I finally conquered the inertia and made myself do a couple of errands today. One was collect my nighttime insulin from CVS – something I really couldn’t put off for another day. While I was out, I made myself go to Target. There are 5 or 6 pregnant women at work (I’ve lost track), and I had to buy some baby shower gifts. We were also almost out of toilet paper, if you want the really mundane details.
While I was there, I found myself frequently thinking “when my life gets back to normal…” or “when this is over…” And then I realized, there is no going back. There is no “over.” Ever. Normal is just a word, and it is a word that does not apply to me or my life anymore. No matter what happens, my framing of the world, my lens, has shifted. James will either live and be a medically fragile child, living on borrowed time with an incurable, “life-limiting” (nice term for terminal) disease, or he will die, leaving me a bereft mother with a giant hole in my heart that nothing will ever fill. Either way, there is no way back home, no way back to the safety of my previous life.
In a minute, everything shifts. You go from having a “normal” life – 2 beautiful children, a house with a mortgage, a job you love, a spouse, and the world feels rock-steady under your feet, to being plunged into a world of medical terminology, Facebook groups, dying children, and multiple weekly doctor visits. It is a shift that happens so quickly, there is no possible way to be prepared.You were once the supportive friend that tries to help others who are struggling and now you are the mother that everyone pities but secretly thanks God that they are not. I mean, let’s be honest, if you aren’t in this situation, I bet you’re incredibly thankful that it’s not happening to you – however sad you are that it IS happening to me. Having experienced this now from both sides, I know this to be true.
With a shifting of perception such as this, there comes a tendency to think that you are suffering more than others around you. Today, I had a non-stress test. NSTs are conducted in a room at the doctor’s office with 2 loungers. I was in one, another woman was in the other. She was tiny other than a huge baby bump and looked rested and relaxed. I heard her tell the nurse that she’d just gotten back from vacation. She was snoozing during her NST. I thought (contemptuously, I’ll admit it) that she was probably having an NST for some mild condition – mild pre-eclampsia or gestational diabetes or some other piddly reason that would likely have no real long-term affect on her baby’s outcome. She couldn’t possibly know what I was worried about, the fear that I carried within me, the daily turmoil of my emotions.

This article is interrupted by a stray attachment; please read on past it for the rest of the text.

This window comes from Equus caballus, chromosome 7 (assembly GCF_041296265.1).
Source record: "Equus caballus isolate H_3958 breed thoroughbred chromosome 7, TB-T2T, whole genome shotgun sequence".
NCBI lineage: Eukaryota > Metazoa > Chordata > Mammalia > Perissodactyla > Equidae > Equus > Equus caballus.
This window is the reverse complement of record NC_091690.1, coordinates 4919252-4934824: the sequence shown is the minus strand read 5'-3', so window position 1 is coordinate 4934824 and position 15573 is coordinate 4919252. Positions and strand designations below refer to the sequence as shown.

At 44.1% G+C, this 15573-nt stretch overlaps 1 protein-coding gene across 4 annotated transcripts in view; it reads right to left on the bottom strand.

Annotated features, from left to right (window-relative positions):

My specialist came in around this time and chatted with me for a moment, then began chatting with her. As I listened, it became apparent that the woman next to me was also carrying a medically fragile child – a baby with a heart defect that would require heart surgery. She was also growth restricted. I felt ashamed of my assumptions. How could I know why she was having an NST? And why did I presume that just because she looked a certain way that she wasn’t grieving or stressed? Just because my son suffers a severe disease and many unknowns in the days ahead doesn’t give me the corner on suffering.
I see the meme on FB all the time “be kind…you never know what battle someone is fighting.” It’s trite, but it is also true. Be kind to people, even when they aren’t kind to you. You really have no idea what they’re dealing with or suffering through at any moment. Listening to my doctor speak with this woman, I felt an aching empathy.
I am not alone. This is not a new path. Many others have walked it before me, and many others will walk it long after I am gone. Suffering is not unique and it is not limited. The attacks in Nice are a testament to that.
Give someone a hug today or perform a random act of kindness. You have no idea what it might mean to someone. One of the technicians at work picked me a beautiful bouquet of flowers today. A simple gesture but one that made my day that much brighter. Pay it forward.